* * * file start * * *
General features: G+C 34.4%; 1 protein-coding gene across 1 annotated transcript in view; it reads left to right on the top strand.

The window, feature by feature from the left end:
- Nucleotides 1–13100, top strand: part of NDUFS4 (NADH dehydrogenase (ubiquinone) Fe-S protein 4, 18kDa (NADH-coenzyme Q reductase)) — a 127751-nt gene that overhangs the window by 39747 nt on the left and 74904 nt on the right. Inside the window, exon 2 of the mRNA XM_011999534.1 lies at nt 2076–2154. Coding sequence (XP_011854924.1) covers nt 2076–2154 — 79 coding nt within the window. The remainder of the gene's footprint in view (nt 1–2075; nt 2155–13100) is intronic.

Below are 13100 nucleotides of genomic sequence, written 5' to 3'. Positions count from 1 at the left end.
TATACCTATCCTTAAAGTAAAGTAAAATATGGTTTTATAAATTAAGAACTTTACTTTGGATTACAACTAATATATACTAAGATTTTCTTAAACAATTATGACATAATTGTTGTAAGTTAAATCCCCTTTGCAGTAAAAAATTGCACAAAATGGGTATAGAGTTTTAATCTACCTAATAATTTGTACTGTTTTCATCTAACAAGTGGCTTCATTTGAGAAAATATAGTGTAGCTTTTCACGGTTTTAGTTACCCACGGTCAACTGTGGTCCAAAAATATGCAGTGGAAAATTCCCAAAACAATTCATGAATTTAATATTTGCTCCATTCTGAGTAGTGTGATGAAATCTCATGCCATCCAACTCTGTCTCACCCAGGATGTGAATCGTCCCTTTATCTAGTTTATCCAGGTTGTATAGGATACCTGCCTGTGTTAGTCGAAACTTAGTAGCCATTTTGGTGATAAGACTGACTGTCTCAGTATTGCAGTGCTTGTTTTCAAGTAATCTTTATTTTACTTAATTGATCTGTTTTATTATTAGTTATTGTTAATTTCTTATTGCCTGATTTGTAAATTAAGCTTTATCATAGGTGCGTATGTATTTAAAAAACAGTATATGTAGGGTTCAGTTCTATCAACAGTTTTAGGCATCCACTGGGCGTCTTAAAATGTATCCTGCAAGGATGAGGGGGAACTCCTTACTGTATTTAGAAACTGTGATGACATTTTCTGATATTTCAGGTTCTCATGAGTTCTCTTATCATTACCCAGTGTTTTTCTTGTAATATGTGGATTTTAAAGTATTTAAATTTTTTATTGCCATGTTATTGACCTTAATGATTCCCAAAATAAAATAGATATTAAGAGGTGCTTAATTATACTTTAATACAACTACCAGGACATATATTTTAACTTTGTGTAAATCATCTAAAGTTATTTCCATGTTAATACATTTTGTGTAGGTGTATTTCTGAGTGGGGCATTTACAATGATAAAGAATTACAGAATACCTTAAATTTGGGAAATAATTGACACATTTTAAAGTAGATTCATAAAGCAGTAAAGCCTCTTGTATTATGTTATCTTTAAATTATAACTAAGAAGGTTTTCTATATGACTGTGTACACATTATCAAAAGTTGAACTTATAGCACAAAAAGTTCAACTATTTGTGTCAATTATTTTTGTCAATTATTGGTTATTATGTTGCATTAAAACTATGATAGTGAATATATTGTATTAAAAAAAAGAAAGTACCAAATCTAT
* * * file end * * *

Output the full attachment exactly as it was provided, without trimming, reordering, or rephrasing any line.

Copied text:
General features: G+C 34.4%; 1 protein-coding gene across 1 annotated transcript in view; it reads left to right on the top strand.

The window, feature by feature from the left end:
- Nucleotides 1–13100, top strand: part of NDUFS4 (NADH dehydrogenase (ubiquinone) Fe-S protein 4, 18kDa (NADH-coenzyme Q reductase)) — a 127751-nt gene that overhangs the window by 39747 nt on the left and 74904 nt on the right. Inside the window, exon 2 of the mRNA XM_011999534.1 lies at nt 2076–2154. Coding sequence (XP_011854924.1) covers nt 2076–2154 — 79 coding nt within the window. The remainder of the gene's footprint in view (nt 1–2075; nt 2155–13100) is intronic.

Below are 13100 nucleotides of genomic sequence, written 5' to 3'. Positions count from 1 at the left end.
TATACCTATCCTTAAAGTAAAGTAAAATATGGTTTTATAAATTAAGAACTTTACTTTGGATTACAACTAATATATACTAAGATTTTCTTAAACAATTATGACATAATTGTTGTAAGTTAAATCCCCTTTGCAGTAAAAAATTGCACAAAATGGGTATAGAGTTTTAATCTACCTAATAATTTGTACTGTTTTCATCTAACAAGTGGCTTCATTTGAGAAAATATAGTGTAGCTTTTCACGGTTTTAGTTACCCACGGTCAACTGTGGTCCAAAAATATGCAGTGGAAAATTCCCAAAACAATTCATGAATTTAATATTTGCTCCATTCTGAGTAGTGTGATGAAATCTCATGCCATCCAACTCTGTCTCACCCAGGATGTGAATCGTCCCTTTATCTAGTTTATCCAGGTTGTATAGGATACCTGCCTGTGTTAGTCGAAACTTAGTAGCCATTTTGGTGATAAGACTGACTGTCTCAGTATTGCAGTGCTTGTTTTCAAGTAATCTTTATTTTACTTAATTGATCTGTTTTATTATTAGTTATTGTTAATTTCTTATTGCCTGATTTGTAAATTAAGCTTTATCATAGGTGCGTATGTATTTAAAAAACAGTATATGTAGGGTTCAGTTCTATCAACAGTTTTAGGCATCCACTGGGCGTCTTAAAATGTATCCTGCAAGGATGAGGGGGAACTCCTTACTGTATTTAGAAACTGTGATGACATTTTCTGATATTTCAGGTTCTCATGAGTTCTCTTATCATTACCCAGTGTTTTTCTTGTAATATGTGGATTTTAAAGTATTTAAATTTTTTATTGCCATGTTATTGACCTTAATGATTCCCAAAATAAAATAGATATTAAGAGGTGCTTAATTATACTTTAATACAACTACCAGGACATATATTTTAACTTTGTGTAAATCATCTAAAGTTATTTCCATGTTAATACATTTTGTGTAGGTGTATTTCTGAGTGGGGCATTTACAATGATAAAGAATTACAGAATACCTTAAATTTGGGAAATAATTGACACATTTTAAAGTAGATTCATAAAGCAGTAAAGCCTCTTGTATTATGTTATCTTTAAATTATAACTAAGAAGGTTTTCTATATGACTGTGTACACATTATCAAAAGTTGAACTTATAGCACAAAAAGTTCAACTATTTGTGTCAATTATTTTTGTCAATTATTGGTTATTATGTTGCATTAAAACTATGATAGTGAATATATTGTATTAAAAAAAAGAAAGTACCAAATCTAT